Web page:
Thursday, December 6, 2012

Lincoln. Enough said.

A single word on a Facebook post.
As if to say: Wow.
Or: What more can I say?
So much has been said about this wonderful film and Daniel Day Lewis’ extraordinary presence as Lincoln, a gently humorous, thoughtful and kind strategist. A presence so palpable, it hardly seems a performance at all.  But as performance commenters including those under that post suggest, it’s Oscar worthy. 
I concur.
What more can I say?
(A tiny bit more, obviously.)
 I went to the film because of the buzz, but confess I didn’t know what to expect, or even what the film was about. Not the Civil War. Not the Gettysburg Address, Not the assassination. Sitting in the theater I found that it focused on the passage of the 13th amendment that states: 
Section 1. Neither slavery nor involuntary servitude, except as a punishment for crime whereof the party shall have been duly convicted, shall exist within the United States, or any place subject to their jurisdiction.
Section 2. Congress shall have power to enforce this article by appropriate legislation. 
Not only is this amendment fundamentally American and a triumph of the human spirit, but it also foreshadows subsequent liberations – the Suffrage movement, Civil rights, The Women’s movement, Gay rights.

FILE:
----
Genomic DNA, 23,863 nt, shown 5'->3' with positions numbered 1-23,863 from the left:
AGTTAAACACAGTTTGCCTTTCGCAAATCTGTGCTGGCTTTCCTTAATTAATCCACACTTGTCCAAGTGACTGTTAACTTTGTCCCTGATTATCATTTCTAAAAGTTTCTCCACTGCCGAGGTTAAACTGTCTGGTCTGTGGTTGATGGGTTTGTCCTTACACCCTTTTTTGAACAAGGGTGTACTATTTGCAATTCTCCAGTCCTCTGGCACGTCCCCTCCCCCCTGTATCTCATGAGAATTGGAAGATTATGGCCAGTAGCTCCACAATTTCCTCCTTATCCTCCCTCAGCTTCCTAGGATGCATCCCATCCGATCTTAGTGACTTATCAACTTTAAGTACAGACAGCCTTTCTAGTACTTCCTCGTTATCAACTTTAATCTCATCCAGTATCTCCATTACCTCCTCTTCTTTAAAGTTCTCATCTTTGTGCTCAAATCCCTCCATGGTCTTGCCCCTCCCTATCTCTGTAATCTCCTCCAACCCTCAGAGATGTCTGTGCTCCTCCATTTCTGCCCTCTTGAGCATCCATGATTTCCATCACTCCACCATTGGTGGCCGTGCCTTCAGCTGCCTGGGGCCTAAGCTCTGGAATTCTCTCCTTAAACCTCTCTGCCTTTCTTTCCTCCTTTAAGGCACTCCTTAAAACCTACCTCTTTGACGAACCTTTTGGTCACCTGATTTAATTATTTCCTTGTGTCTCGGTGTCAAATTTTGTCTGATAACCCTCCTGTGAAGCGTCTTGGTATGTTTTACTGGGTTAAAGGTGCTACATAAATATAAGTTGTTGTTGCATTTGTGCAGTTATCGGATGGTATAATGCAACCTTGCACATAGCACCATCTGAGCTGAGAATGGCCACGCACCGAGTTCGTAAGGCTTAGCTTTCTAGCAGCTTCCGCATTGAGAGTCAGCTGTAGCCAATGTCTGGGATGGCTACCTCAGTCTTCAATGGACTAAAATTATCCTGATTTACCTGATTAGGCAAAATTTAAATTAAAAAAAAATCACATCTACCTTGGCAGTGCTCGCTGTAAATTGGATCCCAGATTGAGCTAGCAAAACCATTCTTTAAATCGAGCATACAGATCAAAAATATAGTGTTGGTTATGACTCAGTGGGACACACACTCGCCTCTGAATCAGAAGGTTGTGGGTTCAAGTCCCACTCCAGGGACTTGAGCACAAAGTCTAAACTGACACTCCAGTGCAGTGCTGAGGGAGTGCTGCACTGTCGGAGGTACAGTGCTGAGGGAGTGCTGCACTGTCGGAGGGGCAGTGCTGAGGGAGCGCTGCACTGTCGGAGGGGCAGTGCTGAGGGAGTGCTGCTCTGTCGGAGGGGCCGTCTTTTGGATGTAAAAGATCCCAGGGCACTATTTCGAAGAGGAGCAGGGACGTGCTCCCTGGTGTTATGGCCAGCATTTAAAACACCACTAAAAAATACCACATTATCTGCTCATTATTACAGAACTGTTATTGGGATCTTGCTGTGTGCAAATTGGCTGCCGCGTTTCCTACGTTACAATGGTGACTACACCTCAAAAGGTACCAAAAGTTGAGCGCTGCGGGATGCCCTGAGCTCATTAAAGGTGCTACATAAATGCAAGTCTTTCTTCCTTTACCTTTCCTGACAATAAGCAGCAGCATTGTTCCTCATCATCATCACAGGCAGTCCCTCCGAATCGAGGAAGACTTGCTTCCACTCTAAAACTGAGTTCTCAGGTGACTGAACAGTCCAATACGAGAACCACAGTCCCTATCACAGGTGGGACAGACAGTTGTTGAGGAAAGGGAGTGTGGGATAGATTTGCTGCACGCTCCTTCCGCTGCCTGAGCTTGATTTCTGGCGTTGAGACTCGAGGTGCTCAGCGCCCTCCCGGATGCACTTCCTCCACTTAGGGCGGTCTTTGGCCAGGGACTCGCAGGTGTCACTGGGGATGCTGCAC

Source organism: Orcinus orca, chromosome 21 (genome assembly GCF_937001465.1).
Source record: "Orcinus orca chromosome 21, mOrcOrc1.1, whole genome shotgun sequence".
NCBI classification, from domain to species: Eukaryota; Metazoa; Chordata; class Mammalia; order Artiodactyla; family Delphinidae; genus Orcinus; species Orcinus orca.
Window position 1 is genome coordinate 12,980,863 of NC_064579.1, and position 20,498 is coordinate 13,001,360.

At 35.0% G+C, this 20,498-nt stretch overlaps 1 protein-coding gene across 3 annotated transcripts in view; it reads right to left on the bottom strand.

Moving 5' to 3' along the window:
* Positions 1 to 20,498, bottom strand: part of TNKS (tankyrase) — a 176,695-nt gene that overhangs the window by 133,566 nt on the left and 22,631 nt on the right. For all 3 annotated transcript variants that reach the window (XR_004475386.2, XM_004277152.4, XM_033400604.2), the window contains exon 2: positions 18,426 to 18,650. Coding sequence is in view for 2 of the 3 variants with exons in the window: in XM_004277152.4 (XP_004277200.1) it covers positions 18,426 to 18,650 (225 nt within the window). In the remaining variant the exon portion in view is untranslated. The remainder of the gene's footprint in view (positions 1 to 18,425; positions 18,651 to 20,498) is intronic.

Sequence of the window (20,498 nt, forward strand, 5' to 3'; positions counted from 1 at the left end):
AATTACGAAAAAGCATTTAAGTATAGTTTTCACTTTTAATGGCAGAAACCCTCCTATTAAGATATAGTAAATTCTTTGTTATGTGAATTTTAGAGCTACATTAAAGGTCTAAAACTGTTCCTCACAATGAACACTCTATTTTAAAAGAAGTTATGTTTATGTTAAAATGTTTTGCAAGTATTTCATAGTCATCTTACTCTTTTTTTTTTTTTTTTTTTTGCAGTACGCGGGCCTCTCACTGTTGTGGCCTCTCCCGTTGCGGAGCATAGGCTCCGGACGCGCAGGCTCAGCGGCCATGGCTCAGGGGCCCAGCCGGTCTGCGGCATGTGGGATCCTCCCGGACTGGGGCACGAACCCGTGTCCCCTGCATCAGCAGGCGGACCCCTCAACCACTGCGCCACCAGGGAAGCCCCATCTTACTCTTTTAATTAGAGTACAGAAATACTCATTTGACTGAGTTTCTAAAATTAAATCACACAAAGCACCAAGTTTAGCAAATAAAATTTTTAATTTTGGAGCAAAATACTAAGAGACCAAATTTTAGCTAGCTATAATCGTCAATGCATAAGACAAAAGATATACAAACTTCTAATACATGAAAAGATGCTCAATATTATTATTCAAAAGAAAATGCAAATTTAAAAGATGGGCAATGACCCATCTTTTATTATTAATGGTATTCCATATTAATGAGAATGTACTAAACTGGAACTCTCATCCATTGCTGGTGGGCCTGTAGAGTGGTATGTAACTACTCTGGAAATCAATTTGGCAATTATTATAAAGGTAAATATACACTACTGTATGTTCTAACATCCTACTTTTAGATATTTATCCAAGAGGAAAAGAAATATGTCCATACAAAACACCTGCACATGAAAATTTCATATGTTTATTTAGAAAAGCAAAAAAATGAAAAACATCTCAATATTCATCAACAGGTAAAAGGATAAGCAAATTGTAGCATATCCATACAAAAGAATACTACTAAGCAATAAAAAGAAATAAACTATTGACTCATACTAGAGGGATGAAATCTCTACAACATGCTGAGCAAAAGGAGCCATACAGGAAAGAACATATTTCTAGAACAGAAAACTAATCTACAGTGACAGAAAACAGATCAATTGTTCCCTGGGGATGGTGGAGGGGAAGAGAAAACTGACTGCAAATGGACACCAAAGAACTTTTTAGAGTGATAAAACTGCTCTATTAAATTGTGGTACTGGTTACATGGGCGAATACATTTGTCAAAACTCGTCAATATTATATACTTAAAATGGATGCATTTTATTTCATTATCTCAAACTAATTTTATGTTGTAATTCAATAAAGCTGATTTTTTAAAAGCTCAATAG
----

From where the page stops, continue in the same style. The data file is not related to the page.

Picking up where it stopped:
If I’d prepared a little more and read about the film, I would have known that it was based on Doris Kearns Goodwin’s Team of Rivals: The Political Genius of Abraham Lincoln. (For those who like knowing a lot or want to recap after seeing the film, Wikipedia has a pretty thorough entry on the film.)
But sometimes, lack of prior knowledge leads to greater awe.
I think that’s true for me with Lincoln.
What amazed me most – next to Day-LewisLincoln’s presence – was Spielberg’s vision.  The young director, who became famous with a film about sharks circling in the waters off Cape Cod, has in his maturity shaped a film wherein the drama is in negotiation, compromise, back-room deals and argument. Where the climax is a vote in the House of Representatives.
 Where politics is (almost) a noble activity!
 Imagine that.
(How might one film today’s Congress?  Horror film?  Rigid Walking Dead zombies, unable to compromise, driving a survivalist Middle Class over The Fiscal Cliff?)
 Anyway, before I took that swipe at today's obstructionists, I was thinking about Tommy Lee Jones as Thaddeus Stevens, the ardent Abolitionist, and the sharks that try to encircle him, to ensnare him, to lure him overboard with his own emotional rhetoric, his own uncompromising beliefs.
New York Congressman Fernando Wood, master manipulator, almost succeeds, but Stevens turns the gotcha moment against tormenter Wood and his colleagues.  As he does so, I cheer.  
For me, the moment is the high point in rhetoric even as it jabs with name-calling and insult. (When all is passed, we savor sweet pleasure from a scene that gives a personal reason for Stevens’  fervor.)
Yet as I cheer when Stevens wins the verbal sparring, I am aware that he foils Lincoln who prefers making points by the subtler and folksier method of telling stories and direct appeal to others. No tirade. No put downs. I root for Stevens, but I prefer and admire Lincoln for his reserved, magnanimous methods and choices.  Lincoln is the better man.